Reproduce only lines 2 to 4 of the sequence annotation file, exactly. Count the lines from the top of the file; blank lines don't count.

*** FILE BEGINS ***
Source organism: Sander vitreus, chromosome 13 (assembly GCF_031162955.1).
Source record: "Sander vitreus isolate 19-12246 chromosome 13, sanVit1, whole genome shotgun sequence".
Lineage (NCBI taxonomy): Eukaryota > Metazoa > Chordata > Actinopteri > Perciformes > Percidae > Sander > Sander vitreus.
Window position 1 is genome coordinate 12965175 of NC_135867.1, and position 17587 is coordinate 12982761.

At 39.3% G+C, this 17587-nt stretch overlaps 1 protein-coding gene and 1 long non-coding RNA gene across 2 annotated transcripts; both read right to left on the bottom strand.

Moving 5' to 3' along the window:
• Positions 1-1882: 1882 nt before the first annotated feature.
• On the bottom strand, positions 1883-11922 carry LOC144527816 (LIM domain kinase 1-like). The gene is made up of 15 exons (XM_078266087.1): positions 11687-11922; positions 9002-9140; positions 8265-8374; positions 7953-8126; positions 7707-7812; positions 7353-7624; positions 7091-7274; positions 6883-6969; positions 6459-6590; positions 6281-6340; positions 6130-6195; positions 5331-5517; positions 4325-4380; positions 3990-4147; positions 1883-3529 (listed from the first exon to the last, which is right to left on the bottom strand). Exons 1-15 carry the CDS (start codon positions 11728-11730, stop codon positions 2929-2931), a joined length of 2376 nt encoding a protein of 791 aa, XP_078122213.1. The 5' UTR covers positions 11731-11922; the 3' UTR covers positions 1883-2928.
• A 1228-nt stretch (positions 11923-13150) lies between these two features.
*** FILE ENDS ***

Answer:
Source record: "Sander vitreus isolate 19-12246 chromosome 13, sanVit1, whole genome shotgun sequence".
Lineage (NCBI taxonomy): Eukaryota > Metazoa > Chordata > Actinopteri > Perciformes > Percidae > Sander > Sander vitreus.
Window position 1 is genome coordinate 12965175 of NC_135867.1, and position 17587 is coordinate 12982761.